Locating a Turkey Roost

Video how to roost a turkey

Although I enjoy turkey hunting I rarely hunt turkeys during the fall, mostly because I thoroughly enjoy spring turkey season! There is nothing better than getting out among some “hot” birds and calling one in for a clean shot. The best way to put yourself in position to call in a big gobbler is to locate a turkey roost. Not that this is the only way to bag a big tome, but it’s one of the most effective, typically having a high success rate.

This is because turkey will pretty much use the same roost trees over and over again, unless they are repeatedly disturbed. Finding a turkey roost is not difficult, especially if you know where to look and what to search for. The obvious places to look for roost include rivers, creeks, and around lakes and pond. In more arid country or in Rio Grande turkey habitat, make sure that you check out draws as well.

The obvious wild turkey signs include feathers, turkey scat, and scratchings that indicate feeding. If you find these items, the there is a good chance of locating a turkey roost nearby. When you get knee deep in turkey sign, check out the trees above you. If they are big, tall trees with an open limb struture then you are likely standing smack-dab in the middle of an active turkey roost. Try to avoid being too close to this site in the evening, unless you are hunting nearby, because turkey will be heading back for the night.

Another effective way to find a roost includes using locator calls. An owl call or crow call can be used to get a “shock” gobble from a big tom. You can also use a loud sharp cluck about every half minute to get a quite tom to throw out a gobble. I prefer to use a crow call because this is what I’ve had the best luck with. Turkey calls can get birds to holler, but I’ve got burned by this method before more than a few times. This happens when I let out a yelp or series of yelps and then either a silent tom shows up almost immediately, or a tom lets out a gobble and then busts me while moving in, before I even have time to set up!

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Because of this, I like to go with the crow call while turkey hunting. If a bird responds then I know where he is at, but he’s not lured towards me. I then can move towards him to close the distance or set up and call him towards me. If the turkey sounds far off, I will move closer before setting up. If the gobbler sounds less than 200 yard away I will set up right where I am at. From experience, I will tell you that turkeys are usually much closer than they sound. And since they have great eye sight, you do not want to try to sneak in on them.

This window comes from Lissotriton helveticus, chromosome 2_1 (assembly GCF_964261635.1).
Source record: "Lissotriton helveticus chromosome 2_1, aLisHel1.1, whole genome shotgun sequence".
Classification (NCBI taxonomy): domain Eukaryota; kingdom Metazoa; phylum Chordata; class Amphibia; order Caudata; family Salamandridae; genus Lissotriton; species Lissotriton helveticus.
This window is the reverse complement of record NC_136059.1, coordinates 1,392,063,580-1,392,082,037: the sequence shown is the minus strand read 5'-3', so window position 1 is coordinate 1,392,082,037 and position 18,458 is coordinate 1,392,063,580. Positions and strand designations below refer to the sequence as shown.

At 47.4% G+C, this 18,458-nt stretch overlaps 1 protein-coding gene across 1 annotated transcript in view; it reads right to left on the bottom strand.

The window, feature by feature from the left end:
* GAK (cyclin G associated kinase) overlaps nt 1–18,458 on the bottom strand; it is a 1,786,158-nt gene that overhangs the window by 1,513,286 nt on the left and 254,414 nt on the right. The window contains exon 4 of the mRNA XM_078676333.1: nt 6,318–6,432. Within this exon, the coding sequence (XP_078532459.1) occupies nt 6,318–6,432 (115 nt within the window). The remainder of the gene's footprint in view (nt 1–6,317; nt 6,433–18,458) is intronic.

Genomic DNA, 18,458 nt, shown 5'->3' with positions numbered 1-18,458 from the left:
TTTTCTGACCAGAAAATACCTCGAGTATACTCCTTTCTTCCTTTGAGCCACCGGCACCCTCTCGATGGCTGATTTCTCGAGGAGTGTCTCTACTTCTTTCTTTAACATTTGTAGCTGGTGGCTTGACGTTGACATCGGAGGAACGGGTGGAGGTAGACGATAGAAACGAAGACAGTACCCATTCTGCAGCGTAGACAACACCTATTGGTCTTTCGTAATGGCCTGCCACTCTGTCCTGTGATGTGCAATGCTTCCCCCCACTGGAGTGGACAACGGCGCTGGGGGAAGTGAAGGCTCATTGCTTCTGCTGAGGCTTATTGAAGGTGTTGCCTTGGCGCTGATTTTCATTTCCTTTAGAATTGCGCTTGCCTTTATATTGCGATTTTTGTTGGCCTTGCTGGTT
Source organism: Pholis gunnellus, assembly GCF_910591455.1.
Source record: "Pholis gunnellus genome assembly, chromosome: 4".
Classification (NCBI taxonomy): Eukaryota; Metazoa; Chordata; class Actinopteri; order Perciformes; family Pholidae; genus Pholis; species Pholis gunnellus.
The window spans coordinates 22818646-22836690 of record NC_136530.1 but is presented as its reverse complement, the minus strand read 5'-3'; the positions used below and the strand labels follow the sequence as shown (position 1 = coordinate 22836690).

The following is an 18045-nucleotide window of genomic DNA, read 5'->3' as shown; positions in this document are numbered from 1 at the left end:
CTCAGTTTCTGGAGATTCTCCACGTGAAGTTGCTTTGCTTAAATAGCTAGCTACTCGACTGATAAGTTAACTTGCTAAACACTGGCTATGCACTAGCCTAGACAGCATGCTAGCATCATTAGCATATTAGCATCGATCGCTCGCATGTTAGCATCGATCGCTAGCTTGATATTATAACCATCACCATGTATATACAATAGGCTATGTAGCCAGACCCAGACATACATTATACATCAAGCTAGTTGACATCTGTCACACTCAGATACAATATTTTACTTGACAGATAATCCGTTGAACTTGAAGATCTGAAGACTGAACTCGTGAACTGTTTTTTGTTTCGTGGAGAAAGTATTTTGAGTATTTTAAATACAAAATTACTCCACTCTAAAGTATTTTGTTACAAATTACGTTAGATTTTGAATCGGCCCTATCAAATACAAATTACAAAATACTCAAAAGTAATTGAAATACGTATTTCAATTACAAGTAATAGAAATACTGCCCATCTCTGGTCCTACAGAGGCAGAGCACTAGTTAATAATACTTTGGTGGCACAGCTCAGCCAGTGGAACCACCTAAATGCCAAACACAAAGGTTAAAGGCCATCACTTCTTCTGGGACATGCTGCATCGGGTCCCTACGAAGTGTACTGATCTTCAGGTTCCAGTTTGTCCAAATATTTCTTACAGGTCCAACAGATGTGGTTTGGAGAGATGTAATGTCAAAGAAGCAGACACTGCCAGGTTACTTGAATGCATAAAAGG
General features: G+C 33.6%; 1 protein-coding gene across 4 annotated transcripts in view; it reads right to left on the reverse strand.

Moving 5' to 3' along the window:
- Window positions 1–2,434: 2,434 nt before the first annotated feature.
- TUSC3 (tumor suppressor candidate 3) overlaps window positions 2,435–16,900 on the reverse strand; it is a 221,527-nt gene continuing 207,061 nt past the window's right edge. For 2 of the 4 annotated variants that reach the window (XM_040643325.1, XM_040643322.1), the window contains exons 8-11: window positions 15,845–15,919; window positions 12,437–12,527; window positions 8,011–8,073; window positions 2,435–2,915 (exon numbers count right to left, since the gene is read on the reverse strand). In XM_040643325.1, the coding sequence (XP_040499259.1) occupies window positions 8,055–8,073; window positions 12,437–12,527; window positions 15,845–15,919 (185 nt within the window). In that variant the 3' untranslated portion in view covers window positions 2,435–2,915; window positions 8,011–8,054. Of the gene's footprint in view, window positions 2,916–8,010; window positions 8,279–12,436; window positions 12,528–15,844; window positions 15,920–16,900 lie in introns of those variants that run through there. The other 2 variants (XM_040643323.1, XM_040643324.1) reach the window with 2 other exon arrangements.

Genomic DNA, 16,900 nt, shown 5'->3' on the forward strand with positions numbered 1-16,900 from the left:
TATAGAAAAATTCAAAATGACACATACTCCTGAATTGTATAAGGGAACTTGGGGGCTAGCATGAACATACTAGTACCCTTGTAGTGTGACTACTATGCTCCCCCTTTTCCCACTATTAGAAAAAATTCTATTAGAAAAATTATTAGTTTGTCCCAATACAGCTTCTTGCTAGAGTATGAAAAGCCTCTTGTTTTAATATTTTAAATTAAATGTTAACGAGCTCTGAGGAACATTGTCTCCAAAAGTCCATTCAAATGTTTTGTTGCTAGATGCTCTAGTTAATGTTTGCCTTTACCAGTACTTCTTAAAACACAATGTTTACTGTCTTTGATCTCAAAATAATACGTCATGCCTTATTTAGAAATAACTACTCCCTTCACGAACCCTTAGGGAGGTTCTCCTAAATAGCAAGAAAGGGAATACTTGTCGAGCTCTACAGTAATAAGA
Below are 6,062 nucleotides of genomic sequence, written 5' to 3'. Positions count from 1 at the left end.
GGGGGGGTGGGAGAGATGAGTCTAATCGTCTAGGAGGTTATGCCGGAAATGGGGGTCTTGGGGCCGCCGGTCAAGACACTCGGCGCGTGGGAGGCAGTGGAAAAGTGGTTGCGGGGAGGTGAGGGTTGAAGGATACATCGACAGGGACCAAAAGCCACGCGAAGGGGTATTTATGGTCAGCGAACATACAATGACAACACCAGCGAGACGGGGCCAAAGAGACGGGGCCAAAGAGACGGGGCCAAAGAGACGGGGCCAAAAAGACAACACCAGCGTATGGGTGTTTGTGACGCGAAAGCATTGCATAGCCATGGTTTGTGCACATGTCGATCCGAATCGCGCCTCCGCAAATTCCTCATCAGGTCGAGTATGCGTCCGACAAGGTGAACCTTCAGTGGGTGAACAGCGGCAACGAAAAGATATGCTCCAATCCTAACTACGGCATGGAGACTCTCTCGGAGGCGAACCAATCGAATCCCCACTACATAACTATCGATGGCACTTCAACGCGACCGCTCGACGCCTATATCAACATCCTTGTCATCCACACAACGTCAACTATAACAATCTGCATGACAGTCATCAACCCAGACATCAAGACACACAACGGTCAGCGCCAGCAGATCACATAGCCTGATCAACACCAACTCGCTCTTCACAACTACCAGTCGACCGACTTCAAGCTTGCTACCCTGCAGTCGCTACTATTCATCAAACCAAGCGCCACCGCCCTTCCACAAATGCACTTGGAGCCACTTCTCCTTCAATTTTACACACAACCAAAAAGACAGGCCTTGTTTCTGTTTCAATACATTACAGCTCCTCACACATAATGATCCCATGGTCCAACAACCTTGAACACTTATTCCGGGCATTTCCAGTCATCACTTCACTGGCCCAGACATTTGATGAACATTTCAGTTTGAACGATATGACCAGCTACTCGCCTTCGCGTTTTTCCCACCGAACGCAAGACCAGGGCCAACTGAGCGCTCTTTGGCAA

The just-mentioned technique will work best after about 10:00 in the morning up until late afternoon. I’ve called in birds at all times of the day, so don’t think that just the morning is best for turkey hunting. I’ve called gobblers in and then had them leave as it got darker, flying directly to their roost sites. Use the area scouting technique for searching suspected habitat for and locating a turkey roost site. On a final note, a crow call can be used in very late evening, just before dark, to get toms to gobble right from their roost sites. So once you “put those birds to bed” you know right where to find them in the morning.

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Ethan Smith is a seasoned marine veteran, professional blogger, witty and edgy writer, and an avid hunter. He spent a great deal of his childhood years around the Apache-Sitgreaves National Forest in Arizona. Watching active hunters practise their craft initiated him into the world of hunting and rubrics of outdoor life. He also honed his writing skills by sharing his outdoor experiences with fellow schoolmates through their high school’s magazine. Further along the way, the US Marine Corps got wind of his excellent combination of skills and sought to put them into good use by employing him as a combat correspondent. He now shares his income from this prestigious job with his wife and one kid. Read more >>